Turmoil in Honesdale over top cop; Council names police commissioner
At an emotionally charged October 14 meeting, the Honesdale Borough Council appointed Rick Southerton to a conditional one-year term as commissioner of police/police chief. Passage of the resolution by a partial council (Scott J. Smith and Sam B. Mikulak were absent) was greeted with angry dissent by the public contingent present to support Sergeant Ron Kominski’s candidacy for that office. Kominski, who has been performing the duties of the chief since Joseph LoBasso resigned that position on July 31, had previously filled in for LoBasso whenever he was unavailable.
Earlier in the meeting, Tiffany Kominski, accompanied by a dozen vocal supporters, spoke during the public comment segment. Alluding to the lawsuit brought by Kominski against the council for improper procedure with regard to a personnel action involving him, her pointed question to the council was, “Who will pay the court costs associated with the lawsuit?” Council President F. J. Monaghan deferred to borough solicitor Richard Henry, who stated that taxpayers would ultimately be responsible for those expenses. The lawsuit resulted in a decision that the council had followed improper procedure, and participating council members were ordered to pay a $100 fine each.
Mayor Ed Langendoerfer, who is official liaison between the council and the police department, appeared to be at odds with the council over passage of the resolution to appoint Southerton as police commissioner. Citing the fact that the council had recruited candidates for police chief, not commissioner of police, he asked whether recruiting for commissioner might have produced a different pool of candidates. Langendoerfer then publicly thanked Kominski for his exemplary service as acting chief, a sentiment echoed immediately by Monaghan, who added that “he has always been a fine police officer.”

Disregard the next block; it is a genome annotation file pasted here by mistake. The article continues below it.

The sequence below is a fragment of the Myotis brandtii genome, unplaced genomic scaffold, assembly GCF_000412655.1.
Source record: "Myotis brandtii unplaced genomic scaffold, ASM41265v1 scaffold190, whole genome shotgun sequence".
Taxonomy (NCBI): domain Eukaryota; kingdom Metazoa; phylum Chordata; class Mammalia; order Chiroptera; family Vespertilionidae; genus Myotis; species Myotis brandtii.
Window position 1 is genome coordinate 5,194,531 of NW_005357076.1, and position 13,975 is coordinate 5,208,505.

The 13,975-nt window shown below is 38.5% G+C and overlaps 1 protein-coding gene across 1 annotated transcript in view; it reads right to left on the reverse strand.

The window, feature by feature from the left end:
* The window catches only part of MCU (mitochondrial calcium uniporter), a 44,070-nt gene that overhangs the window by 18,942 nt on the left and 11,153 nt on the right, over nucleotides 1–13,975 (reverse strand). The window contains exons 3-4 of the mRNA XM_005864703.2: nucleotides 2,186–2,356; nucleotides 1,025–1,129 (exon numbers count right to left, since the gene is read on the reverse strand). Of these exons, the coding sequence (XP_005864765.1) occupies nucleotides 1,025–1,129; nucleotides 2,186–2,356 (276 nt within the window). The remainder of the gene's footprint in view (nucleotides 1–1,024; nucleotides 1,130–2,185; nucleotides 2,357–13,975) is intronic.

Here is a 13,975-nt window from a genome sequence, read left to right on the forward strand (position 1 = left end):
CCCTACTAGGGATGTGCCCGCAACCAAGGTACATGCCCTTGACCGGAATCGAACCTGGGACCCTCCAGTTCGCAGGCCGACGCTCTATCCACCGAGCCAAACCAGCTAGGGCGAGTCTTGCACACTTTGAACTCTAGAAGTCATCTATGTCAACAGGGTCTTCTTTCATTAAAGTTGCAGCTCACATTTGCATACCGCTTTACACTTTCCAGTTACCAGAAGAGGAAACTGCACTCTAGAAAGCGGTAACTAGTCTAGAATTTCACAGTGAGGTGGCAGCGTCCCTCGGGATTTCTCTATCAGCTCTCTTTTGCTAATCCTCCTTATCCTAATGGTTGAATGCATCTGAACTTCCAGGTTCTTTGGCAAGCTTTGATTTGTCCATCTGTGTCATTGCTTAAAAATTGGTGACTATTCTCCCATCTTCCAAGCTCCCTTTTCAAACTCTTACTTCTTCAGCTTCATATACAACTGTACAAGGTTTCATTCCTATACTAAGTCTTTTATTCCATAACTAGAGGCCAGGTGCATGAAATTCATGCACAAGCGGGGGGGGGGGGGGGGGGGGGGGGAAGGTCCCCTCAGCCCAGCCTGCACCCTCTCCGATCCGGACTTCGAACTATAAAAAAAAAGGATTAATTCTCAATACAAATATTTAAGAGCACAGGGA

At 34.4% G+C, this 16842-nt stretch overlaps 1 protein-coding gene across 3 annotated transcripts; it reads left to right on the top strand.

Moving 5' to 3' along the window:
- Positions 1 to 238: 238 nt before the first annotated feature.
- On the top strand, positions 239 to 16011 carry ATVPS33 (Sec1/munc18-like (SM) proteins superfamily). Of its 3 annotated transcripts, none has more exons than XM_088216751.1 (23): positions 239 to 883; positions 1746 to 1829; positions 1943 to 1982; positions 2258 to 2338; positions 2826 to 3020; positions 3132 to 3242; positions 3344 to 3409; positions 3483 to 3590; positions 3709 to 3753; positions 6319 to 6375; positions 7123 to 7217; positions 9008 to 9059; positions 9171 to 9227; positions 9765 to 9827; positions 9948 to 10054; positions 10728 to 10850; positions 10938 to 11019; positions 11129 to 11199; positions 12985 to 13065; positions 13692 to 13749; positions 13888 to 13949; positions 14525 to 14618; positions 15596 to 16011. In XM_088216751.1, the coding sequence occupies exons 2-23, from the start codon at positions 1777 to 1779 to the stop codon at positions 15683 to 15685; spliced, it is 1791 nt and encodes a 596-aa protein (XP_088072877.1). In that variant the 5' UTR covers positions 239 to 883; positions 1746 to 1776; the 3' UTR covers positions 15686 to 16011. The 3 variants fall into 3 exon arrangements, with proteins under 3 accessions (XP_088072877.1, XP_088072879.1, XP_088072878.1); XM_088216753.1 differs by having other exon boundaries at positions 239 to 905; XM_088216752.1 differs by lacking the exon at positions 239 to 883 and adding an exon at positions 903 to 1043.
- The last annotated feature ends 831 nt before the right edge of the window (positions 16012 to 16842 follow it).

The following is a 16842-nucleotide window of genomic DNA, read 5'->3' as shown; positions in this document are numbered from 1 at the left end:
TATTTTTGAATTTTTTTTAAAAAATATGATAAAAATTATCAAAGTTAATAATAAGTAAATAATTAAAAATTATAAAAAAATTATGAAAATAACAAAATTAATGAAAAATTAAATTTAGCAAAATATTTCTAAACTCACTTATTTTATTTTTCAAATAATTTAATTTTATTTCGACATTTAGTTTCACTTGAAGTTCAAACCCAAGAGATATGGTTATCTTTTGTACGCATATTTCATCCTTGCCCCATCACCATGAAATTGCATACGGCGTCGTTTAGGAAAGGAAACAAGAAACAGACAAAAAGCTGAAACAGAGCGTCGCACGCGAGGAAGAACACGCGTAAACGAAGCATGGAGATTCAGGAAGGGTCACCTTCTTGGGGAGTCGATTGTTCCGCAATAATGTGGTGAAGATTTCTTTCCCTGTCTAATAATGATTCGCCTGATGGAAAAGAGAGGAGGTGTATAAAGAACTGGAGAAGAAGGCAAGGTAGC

The title change became necessary when a letter from the state civil service commission revealed that Southerton is currently ineligible to sit for the noncompetitive examination required of candidates for this position, because he has not completed one year of service in a Pennsylvania police department. When Southerton was nominated for the position of chief, both he and the council were aware of that requirement. However, both were also fairly confident that the civil service commission would readily grant a waiver of the requirement, in light of Southerton’s 20-plus years of law enforcement experience with the Federal Bureau of Investigation. When that proved not to be the case, the council changed the job title and limited Southerton’s appointment to a conditional one-year term. Southerton was scheduled to be sworn in by Langendoerfer at 10 a.m. on October 15.
What remains unclear are the nature and parameters of the new commissioner position. In question is whether the position will be that of a working police chief, with Southerton responding to incidents as a uniformed officer, or whether the position will be that of an administrator only. Both citizens and longtime Honesdale police officers have cited the need for additional officers in the borough. If Southerton’s appointment is as administrator only, it will effectively reduce the force by one officer.